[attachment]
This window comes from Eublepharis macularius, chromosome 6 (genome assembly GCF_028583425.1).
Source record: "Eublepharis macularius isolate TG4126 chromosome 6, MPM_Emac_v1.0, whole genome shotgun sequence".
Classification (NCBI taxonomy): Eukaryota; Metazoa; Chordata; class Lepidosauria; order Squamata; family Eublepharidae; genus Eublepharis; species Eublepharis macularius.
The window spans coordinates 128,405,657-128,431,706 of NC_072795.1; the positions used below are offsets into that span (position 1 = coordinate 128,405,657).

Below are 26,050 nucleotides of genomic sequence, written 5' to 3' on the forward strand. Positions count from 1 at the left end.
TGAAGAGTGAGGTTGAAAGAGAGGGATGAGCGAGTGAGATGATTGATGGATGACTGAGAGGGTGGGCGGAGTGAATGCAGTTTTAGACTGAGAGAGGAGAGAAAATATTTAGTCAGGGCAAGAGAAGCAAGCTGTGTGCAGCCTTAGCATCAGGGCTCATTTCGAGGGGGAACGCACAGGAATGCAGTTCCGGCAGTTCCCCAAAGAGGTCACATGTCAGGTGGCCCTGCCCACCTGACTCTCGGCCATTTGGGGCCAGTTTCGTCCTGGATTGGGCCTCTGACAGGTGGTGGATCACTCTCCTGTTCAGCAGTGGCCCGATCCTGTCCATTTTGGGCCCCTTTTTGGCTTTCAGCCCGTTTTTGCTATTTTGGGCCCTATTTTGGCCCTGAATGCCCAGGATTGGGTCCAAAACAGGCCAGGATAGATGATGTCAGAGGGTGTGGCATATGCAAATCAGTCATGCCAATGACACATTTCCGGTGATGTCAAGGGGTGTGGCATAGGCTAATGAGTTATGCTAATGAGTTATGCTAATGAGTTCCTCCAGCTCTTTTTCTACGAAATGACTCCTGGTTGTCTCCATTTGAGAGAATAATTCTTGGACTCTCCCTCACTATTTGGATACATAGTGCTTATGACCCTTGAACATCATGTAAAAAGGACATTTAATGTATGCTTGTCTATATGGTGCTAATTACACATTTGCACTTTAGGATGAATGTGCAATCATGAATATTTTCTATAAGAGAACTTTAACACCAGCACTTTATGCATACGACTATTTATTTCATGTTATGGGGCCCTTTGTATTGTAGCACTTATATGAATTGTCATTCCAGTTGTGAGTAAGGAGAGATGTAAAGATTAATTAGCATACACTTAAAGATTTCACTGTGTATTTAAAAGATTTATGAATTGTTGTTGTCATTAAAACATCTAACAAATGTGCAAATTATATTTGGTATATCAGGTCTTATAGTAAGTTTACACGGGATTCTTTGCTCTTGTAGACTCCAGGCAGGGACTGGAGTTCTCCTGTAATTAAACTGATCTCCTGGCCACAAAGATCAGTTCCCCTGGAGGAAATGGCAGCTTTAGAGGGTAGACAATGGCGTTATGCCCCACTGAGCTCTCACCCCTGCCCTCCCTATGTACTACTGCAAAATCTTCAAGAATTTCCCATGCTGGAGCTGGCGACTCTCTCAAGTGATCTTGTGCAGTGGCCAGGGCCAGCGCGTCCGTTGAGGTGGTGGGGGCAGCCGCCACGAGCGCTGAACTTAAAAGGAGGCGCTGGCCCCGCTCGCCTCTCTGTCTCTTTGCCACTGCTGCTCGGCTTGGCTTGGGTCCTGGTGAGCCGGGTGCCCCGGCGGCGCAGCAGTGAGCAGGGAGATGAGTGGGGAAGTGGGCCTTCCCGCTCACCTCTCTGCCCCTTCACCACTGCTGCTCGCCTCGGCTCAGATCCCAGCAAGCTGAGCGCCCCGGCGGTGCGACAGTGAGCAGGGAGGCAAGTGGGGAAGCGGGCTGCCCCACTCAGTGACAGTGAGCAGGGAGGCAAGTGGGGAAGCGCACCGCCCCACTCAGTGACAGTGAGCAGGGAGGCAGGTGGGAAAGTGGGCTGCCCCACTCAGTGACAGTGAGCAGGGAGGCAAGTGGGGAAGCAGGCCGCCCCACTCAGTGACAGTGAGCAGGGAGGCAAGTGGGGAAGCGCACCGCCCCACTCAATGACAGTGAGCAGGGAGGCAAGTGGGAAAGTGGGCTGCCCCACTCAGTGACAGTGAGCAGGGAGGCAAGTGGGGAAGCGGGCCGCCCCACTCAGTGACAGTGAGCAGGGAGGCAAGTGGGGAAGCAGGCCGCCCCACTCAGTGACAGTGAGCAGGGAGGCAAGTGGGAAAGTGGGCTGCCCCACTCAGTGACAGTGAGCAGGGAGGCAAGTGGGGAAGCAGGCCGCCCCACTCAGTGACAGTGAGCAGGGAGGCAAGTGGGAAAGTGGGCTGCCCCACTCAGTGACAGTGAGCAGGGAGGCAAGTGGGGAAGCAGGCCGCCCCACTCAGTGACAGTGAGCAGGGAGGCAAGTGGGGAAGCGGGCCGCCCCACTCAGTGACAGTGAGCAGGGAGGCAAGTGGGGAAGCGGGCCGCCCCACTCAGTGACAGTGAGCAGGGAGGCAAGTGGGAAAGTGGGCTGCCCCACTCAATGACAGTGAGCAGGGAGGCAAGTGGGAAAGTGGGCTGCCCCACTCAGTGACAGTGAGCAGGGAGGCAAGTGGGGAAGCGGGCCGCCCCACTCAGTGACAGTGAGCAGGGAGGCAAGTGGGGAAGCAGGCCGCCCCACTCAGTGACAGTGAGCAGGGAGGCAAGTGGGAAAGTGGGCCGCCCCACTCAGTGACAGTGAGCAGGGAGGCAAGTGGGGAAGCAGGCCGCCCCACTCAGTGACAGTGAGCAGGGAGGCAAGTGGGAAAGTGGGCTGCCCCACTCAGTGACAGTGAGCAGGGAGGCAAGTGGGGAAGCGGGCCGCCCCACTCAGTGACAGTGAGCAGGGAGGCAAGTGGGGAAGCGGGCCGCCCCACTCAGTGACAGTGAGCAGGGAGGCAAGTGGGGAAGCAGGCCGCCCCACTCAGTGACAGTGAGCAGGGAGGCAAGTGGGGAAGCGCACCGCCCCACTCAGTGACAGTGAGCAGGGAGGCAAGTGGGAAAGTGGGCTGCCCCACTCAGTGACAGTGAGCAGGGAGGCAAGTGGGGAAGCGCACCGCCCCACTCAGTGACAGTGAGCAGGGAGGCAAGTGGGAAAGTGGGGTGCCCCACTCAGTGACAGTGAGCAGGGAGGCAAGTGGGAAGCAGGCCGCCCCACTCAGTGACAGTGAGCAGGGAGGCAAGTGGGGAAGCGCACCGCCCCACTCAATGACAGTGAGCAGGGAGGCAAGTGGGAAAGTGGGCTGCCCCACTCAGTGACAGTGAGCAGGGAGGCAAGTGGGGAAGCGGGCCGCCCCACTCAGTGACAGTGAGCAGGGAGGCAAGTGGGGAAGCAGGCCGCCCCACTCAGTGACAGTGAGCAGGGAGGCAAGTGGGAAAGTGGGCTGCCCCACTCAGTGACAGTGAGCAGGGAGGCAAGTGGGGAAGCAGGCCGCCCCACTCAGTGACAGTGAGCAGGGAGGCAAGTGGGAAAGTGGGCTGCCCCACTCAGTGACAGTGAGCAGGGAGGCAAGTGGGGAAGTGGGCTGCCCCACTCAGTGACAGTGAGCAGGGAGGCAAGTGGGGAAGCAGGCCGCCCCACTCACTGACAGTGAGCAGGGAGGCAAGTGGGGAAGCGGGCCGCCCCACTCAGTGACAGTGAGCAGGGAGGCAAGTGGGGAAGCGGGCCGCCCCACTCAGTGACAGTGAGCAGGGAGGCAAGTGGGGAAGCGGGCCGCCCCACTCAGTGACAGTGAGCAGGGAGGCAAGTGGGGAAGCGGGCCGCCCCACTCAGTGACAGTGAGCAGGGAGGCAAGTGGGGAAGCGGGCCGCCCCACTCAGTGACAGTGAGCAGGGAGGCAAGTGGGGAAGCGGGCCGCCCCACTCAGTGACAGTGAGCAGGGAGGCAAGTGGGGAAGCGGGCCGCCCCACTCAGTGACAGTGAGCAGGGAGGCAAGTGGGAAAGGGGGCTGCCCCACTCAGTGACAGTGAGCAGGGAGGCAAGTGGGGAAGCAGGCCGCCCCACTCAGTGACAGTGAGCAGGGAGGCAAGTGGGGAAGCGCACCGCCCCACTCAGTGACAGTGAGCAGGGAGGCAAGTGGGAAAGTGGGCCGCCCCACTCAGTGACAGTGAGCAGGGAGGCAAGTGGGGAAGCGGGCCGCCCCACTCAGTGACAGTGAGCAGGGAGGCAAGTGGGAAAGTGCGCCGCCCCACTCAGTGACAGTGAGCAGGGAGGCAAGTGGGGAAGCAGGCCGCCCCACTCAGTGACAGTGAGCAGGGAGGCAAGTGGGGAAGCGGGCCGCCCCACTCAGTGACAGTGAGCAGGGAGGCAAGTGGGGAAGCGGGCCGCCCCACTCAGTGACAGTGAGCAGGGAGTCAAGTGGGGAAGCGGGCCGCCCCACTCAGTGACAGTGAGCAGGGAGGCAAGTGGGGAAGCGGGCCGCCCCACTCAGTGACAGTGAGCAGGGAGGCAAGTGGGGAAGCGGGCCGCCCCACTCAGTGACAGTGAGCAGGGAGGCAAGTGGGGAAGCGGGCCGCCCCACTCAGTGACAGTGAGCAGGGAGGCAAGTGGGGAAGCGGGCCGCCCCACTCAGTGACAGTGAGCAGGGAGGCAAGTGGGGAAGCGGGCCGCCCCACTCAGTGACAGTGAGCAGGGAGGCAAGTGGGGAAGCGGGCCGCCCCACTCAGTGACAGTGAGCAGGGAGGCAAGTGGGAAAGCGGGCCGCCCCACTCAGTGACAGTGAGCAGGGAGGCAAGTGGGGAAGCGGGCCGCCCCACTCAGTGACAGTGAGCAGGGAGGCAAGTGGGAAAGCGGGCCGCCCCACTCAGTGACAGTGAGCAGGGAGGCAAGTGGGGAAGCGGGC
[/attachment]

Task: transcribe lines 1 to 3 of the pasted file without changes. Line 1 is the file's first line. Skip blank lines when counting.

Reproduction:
This window comes from Eublepharis macularius, chromosome 6 (genome assembly GCF_028583425.1).
Source record: "Eublepharis macularius isolate TG4126 chromosome 6, MPM_Emac_v1.0, whole genome shotgun sequence".
Classification (NCBI taxonomy): Eukaryota; Metazoa; Chordata; class Lepidosauria; order Squamata; family Eublepharidae; genus Eublepharis; species Eublepharis macularius.